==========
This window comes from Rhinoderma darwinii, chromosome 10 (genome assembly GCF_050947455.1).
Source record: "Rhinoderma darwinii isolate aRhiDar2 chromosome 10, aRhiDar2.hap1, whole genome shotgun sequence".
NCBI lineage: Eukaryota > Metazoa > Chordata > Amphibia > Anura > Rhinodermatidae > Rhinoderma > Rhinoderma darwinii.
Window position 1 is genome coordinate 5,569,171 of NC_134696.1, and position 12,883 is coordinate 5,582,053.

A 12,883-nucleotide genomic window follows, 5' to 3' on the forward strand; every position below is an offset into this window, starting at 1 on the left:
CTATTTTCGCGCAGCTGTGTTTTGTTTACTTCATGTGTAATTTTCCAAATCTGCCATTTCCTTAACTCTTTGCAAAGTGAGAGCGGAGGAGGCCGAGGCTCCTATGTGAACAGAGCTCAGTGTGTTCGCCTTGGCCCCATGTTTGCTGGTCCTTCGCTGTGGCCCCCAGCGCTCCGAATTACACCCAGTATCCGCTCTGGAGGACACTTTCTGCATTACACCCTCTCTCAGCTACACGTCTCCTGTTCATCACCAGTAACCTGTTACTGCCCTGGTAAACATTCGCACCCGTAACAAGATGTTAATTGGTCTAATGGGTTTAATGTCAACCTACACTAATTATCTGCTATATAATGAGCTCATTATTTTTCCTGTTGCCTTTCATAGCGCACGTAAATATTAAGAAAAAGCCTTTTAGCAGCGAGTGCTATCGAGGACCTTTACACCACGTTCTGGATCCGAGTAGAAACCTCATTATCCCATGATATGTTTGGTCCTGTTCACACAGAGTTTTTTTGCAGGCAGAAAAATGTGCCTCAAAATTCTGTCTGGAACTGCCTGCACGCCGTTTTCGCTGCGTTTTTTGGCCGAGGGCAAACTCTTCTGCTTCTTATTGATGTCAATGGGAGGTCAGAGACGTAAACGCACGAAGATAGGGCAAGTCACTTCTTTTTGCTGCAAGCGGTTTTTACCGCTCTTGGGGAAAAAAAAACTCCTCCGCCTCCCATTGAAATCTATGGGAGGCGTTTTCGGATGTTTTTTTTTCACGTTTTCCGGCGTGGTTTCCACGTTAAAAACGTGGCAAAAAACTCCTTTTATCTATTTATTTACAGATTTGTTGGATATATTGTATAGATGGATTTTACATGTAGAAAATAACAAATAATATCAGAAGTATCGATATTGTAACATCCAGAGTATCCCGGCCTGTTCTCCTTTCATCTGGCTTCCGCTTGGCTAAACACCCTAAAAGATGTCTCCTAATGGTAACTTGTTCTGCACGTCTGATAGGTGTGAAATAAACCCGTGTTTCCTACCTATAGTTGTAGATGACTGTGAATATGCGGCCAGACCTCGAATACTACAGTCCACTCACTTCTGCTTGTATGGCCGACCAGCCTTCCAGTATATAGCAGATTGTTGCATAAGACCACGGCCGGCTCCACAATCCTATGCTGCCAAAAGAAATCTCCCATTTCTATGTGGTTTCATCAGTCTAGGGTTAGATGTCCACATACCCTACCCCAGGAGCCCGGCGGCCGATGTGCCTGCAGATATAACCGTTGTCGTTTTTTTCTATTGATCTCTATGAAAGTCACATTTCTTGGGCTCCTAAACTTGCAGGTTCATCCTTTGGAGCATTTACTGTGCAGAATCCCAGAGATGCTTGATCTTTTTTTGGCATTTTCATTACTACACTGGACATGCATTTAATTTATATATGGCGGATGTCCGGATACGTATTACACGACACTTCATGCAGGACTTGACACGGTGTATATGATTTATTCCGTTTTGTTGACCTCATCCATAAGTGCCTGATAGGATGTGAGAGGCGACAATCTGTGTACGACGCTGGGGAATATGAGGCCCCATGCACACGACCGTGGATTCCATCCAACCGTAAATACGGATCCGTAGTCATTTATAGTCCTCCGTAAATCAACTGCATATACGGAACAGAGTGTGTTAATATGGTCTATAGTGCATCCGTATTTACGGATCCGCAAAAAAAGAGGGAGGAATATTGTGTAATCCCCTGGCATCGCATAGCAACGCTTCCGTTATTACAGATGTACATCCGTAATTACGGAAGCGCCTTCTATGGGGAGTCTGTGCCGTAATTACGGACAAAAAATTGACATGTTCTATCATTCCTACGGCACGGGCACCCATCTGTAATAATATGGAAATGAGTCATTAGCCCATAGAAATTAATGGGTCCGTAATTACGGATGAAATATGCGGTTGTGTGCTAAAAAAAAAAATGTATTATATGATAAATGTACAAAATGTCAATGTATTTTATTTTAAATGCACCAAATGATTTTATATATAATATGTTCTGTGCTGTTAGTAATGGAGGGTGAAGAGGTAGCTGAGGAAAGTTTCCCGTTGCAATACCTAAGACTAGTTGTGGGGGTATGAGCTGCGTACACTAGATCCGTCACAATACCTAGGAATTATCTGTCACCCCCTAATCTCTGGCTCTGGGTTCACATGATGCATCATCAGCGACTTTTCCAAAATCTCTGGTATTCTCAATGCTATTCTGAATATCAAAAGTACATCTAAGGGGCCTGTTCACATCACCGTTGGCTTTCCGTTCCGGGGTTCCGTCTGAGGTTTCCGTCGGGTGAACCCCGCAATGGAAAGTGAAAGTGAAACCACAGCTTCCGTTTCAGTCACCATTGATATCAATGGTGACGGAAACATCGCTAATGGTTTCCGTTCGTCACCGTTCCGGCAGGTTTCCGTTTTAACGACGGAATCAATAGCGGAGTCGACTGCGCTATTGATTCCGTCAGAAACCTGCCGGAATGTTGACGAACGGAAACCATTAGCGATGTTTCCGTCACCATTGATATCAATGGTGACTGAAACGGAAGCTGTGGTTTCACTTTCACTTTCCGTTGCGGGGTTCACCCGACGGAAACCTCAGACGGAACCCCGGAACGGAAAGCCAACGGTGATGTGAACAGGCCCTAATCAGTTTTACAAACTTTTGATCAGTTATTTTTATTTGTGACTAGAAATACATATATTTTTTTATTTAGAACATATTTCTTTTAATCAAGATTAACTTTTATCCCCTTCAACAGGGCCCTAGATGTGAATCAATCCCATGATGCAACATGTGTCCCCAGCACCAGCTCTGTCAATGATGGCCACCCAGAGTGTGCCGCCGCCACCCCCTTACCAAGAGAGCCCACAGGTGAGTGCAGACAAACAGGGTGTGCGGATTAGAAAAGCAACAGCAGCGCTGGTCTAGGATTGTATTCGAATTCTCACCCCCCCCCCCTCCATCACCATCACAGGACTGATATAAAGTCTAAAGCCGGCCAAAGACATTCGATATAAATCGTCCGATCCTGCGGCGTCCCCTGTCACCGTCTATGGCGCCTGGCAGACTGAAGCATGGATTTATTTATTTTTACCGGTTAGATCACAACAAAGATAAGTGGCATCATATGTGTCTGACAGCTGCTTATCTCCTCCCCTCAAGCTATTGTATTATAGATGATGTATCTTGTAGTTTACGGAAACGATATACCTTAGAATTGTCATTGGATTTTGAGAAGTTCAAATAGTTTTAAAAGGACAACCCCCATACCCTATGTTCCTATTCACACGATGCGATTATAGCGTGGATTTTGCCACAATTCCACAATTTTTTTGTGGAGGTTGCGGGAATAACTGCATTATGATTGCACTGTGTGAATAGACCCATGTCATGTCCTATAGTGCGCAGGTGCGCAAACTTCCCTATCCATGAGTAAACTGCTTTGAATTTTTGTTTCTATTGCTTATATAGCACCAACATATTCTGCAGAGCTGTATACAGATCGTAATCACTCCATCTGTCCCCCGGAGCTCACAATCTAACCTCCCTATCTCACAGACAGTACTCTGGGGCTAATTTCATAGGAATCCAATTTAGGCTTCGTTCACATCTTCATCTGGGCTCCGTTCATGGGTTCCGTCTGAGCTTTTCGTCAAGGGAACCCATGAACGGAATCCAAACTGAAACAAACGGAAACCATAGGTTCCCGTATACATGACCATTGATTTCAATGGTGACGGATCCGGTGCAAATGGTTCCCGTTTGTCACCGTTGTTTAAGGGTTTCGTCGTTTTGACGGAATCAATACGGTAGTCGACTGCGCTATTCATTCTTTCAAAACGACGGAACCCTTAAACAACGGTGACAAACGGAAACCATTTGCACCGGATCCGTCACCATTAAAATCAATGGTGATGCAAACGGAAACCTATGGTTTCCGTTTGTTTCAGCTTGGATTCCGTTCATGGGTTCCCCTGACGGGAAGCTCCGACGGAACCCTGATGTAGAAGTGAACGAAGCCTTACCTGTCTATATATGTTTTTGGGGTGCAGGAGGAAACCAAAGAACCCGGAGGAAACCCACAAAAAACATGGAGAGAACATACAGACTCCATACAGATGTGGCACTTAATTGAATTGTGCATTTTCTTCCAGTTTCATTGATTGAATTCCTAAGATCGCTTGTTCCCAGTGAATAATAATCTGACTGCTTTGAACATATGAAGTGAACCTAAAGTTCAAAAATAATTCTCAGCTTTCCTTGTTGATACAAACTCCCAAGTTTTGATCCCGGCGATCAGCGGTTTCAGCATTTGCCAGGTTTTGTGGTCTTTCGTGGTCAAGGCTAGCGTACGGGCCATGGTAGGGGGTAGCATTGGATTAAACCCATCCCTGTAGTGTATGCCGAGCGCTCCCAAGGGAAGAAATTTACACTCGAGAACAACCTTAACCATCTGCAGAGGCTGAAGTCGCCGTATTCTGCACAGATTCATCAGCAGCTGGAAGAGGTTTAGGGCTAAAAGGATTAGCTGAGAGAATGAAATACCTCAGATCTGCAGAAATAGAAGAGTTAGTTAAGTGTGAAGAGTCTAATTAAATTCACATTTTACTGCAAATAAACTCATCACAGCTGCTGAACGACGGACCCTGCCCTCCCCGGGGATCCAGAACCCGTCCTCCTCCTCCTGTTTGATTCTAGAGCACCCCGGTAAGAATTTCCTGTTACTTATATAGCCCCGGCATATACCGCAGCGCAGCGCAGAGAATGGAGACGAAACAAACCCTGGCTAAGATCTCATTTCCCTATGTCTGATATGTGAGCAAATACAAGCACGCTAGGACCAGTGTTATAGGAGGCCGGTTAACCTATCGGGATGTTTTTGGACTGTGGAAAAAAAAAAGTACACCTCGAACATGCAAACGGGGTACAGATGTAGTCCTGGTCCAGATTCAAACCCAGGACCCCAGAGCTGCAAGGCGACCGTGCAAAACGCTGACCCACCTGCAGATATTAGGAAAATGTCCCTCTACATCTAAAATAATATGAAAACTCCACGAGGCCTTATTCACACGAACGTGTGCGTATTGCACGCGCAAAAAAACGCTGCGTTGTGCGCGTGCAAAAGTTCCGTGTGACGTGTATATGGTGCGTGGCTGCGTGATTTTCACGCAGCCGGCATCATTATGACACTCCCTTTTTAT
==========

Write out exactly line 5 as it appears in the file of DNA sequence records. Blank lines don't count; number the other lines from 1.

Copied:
A 12,883-nucleotide genomic window follows, 5' to 3' on the forward strand; every position below is an offset into this window, starting at 1 on the left: